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Re: Tyrannosaurus Tail Torqueâ



2010/11/22 Sim Koning <simkoning@msn.com>:
>
>   Do some varanids have have what look like venom glands yes, do wild dragons 
> have enough bacteria in their mouths to kill (slowly) yes, can they kill 
> simply by biting their prey to death yup. Why is it that one method is being 
> focused on to the exclusion of the others? There is no reason why all three 
> can not be used in a situational manner. Not saying you are doing this, just 
> something I noticed while reading about them on the web.

I have read somewhere, most likely apocryphally, that Komodo dragons
do not have more putrid bites than lions, for example, with even a
greater set of bacteriae in the latter. However, bacterial bites may
conceivably help more in the case of the dragon than in the case of
the lions, which kills way faster by mechanical means than allowed to
its bacterian flora. Perhaps some canids and other predators like
lampreys which take long lapses of time to kill some large prey may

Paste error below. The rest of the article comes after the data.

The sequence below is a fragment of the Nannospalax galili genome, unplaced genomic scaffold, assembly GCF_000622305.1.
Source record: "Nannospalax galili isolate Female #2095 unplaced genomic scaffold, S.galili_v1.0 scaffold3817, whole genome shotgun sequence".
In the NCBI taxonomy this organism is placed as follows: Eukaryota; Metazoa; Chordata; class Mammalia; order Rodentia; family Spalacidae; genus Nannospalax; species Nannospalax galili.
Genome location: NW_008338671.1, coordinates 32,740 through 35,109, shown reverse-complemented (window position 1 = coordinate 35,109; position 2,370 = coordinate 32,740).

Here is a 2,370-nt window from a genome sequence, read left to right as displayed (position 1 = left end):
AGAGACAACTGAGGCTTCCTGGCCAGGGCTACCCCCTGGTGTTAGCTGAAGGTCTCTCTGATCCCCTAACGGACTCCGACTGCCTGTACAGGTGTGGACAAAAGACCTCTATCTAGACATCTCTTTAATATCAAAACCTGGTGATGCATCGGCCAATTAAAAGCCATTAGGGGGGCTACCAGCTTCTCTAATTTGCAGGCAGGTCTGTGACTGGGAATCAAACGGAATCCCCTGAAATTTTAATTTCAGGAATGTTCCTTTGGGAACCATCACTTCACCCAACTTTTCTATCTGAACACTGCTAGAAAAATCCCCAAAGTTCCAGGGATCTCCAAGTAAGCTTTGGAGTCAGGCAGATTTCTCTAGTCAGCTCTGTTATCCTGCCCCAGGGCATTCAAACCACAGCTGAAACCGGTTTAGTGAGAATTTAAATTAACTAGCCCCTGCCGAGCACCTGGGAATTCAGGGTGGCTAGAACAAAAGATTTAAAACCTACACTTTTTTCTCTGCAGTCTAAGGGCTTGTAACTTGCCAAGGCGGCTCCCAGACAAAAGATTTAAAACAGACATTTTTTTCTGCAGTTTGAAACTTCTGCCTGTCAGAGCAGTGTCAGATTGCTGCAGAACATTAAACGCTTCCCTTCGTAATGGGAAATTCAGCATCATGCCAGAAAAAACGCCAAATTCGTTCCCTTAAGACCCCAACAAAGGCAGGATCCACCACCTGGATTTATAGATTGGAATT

also found benefit from infection, assuming their bites to be as rich
in bacterial flora as those in cats and varanids. Anyway, whether the
venom or the infection plays the greater role may be tested, in
principle, by injecting prey with either the lizard's venom or its
bacterial fauna, and then observing which is the component of the
inoculation which produces symptoms more similar to those observed
during predation. This investigation, however, seems to be rather
cruel for some knowledge which is apparently of not great importance
(it may be important, however, for example, if we are interested in
which way we should deal with a person bitten by a Komodo dragon).